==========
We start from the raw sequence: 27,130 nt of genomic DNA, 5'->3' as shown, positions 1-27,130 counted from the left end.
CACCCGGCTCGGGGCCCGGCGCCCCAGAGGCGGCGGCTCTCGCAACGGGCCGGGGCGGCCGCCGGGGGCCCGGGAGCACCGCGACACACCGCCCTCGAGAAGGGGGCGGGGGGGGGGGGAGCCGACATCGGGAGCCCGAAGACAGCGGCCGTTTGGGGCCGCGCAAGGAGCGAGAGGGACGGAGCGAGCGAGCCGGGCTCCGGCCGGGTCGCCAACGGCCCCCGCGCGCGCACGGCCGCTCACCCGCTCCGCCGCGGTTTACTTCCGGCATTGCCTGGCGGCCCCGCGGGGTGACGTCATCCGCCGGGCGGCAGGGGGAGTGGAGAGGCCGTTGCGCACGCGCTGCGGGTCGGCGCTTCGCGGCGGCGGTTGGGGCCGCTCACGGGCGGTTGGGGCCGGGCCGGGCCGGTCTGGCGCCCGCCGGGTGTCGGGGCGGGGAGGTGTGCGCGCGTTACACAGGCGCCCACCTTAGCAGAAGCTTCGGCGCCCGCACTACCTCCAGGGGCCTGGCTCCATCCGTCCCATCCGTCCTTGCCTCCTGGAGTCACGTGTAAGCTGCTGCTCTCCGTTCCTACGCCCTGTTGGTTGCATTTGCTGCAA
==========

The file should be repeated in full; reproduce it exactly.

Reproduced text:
We start from the raw sequence: 27,130 nt of genomic DNA, 5'->3' as shown, positions 1-27,130 counted from the left end.
CACCCGGCTCGGGGCCCGGCGCCCCAGAGGCGGCGGCTCTCGCAACGGGCCGGGGCGGCCGCCGGGGGCCCGGGAGCACCGCGACACACCGCCCTCGAGAAGGGGGCGGGGGGGGGGGGAGCCGACATCGGGAGCCCGAAGACAGCGGCCGTTTGGGGCCGCGCAAGGAGCGAGAGGGACGGAGCGAGCGAGCCGGGCTCCGGCCGGGTCGCCAACGGCCCCCGCGCGCGCACGGCCGCTCACCCGCTCCGCCGCGGTTTACTTCCGGCATTGCCTGGCGGCCCCGCGGGGTGACGTCATCCGCCGGGCGGCAGGGGGAGTGGAGAGGCCGTTGCGCACGCGCTGCGGGTCGGCGCTTCGCGGCGGCGGTTGGGGCCGCTCACGGGCGGTTGGGGCCGGGCCGGGCCGGTCTGGCGCCCGCCGGGTGTCGGGGCGGGGAGGTGTGCGCGCGTTACACAGGCGCCCACCTTAGCAGAAGCTTCGGCGCCCGCACTACCTCCAGGGGCCTGGCTCCATCCGTCCCATCCGTCCTTGCCTCCTGGAGTCACGTGTAAGCTGCTGCTCTCCGTTCCTACGCCCTGTTGGTTGCATTTGCTGCAA